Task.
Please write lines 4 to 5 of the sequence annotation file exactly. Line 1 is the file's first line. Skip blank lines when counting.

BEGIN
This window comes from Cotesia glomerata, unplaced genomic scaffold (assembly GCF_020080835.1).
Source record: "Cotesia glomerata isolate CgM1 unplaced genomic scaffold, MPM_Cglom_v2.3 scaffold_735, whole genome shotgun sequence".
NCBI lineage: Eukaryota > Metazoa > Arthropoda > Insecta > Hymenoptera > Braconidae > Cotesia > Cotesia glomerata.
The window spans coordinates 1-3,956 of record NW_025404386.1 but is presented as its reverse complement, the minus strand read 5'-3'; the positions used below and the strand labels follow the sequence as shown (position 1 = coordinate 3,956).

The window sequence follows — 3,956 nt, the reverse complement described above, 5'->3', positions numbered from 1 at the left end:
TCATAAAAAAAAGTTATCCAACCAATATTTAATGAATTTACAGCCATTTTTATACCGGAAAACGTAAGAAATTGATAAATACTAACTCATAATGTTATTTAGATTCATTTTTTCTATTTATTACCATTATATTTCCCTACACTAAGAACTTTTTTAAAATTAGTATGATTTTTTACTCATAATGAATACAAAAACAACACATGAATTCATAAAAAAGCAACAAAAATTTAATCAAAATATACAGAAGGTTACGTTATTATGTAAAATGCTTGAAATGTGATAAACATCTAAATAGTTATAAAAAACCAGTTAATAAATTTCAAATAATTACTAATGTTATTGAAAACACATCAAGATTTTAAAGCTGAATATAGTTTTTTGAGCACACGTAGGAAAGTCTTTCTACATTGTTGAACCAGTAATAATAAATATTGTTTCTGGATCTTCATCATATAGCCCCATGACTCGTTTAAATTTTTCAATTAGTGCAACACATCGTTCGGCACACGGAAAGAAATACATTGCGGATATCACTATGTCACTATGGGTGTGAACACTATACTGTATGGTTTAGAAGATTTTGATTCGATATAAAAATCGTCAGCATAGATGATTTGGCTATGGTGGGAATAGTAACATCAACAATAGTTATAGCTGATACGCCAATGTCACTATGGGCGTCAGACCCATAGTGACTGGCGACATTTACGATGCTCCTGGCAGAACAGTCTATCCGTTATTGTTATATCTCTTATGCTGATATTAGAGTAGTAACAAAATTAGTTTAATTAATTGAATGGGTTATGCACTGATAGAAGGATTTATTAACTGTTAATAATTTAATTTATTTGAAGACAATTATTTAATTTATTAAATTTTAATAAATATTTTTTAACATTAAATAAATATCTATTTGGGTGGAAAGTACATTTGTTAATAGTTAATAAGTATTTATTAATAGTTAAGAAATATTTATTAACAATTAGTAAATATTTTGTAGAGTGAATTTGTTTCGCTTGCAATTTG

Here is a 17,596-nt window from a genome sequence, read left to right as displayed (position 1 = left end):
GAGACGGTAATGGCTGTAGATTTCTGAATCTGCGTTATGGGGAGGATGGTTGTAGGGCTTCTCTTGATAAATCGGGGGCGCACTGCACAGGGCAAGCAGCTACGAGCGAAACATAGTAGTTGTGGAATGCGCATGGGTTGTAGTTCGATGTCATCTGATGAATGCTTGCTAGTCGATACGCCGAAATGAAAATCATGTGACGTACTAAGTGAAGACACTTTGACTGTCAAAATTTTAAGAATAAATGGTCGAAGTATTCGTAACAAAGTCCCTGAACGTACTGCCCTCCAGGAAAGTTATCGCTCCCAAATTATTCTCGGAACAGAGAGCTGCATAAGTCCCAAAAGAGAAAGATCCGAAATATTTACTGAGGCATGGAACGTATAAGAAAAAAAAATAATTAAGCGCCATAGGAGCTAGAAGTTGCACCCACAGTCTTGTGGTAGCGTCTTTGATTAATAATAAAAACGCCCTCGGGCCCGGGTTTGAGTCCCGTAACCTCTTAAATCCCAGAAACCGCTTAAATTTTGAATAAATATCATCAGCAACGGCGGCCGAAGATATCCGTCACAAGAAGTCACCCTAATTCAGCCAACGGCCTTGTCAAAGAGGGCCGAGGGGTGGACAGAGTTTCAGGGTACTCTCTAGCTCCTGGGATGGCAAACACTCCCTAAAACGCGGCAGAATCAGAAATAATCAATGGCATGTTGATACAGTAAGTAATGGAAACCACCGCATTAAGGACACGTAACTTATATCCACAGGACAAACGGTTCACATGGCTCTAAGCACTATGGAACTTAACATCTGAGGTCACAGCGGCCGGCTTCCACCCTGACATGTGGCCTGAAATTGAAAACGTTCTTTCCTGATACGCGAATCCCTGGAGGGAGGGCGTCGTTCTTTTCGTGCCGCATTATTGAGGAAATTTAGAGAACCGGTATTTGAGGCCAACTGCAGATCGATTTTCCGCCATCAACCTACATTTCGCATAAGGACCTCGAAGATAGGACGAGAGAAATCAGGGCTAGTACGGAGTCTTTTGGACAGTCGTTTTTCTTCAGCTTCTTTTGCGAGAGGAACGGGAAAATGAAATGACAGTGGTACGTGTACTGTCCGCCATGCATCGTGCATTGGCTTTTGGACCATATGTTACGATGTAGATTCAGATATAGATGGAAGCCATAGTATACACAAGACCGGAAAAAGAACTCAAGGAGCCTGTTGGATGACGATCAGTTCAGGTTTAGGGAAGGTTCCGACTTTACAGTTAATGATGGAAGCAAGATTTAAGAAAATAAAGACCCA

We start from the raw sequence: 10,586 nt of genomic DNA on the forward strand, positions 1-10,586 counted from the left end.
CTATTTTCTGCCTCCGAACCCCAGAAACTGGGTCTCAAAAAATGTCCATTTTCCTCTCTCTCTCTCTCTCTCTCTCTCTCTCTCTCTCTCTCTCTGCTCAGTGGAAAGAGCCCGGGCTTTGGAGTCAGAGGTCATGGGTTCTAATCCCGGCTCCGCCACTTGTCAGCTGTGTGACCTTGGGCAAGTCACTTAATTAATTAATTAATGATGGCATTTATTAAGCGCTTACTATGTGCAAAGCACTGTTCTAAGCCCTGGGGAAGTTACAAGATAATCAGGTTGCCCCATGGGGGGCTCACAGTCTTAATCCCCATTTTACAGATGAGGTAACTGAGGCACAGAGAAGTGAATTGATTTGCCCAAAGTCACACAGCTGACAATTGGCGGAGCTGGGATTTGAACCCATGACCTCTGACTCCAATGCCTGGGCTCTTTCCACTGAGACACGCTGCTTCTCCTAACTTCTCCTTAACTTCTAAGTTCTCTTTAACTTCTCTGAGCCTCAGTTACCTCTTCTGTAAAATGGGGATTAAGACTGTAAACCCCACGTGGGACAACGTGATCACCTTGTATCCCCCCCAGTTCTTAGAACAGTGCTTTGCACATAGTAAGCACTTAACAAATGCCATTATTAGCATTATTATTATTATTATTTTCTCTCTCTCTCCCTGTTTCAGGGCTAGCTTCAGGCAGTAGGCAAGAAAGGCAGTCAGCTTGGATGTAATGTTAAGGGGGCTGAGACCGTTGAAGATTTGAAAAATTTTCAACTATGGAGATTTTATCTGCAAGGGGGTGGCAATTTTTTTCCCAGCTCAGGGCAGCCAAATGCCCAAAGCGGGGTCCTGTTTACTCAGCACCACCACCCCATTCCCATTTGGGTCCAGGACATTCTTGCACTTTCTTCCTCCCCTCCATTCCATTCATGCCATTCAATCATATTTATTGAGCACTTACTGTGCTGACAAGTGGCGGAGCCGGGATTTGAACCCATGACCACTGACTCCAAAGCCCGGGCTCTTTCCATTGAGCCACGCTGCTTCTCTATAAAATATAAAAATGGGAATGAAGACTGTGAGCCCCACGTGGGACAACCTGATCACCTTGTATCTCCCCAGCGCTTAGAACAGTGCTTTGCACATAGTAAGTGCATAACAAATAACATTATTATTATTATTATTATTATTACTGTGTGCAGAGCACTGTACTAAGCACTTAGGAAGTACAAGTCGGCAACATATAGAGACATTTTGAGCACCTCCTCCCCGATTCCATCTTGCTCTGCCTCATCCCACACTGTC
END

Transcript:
The window spans coordinates 1-3,956 of record NW_025404386.1 but is presented as its reverse complement, the minus strand read 5'-3'; the positions used below and the strand labels follow the sequence as shown (position 1 = coordinate 3,956).

The window sequence follows — 3,956 nt, the reverse complement described above, 5'->3', positions numbered from 1 at the left end: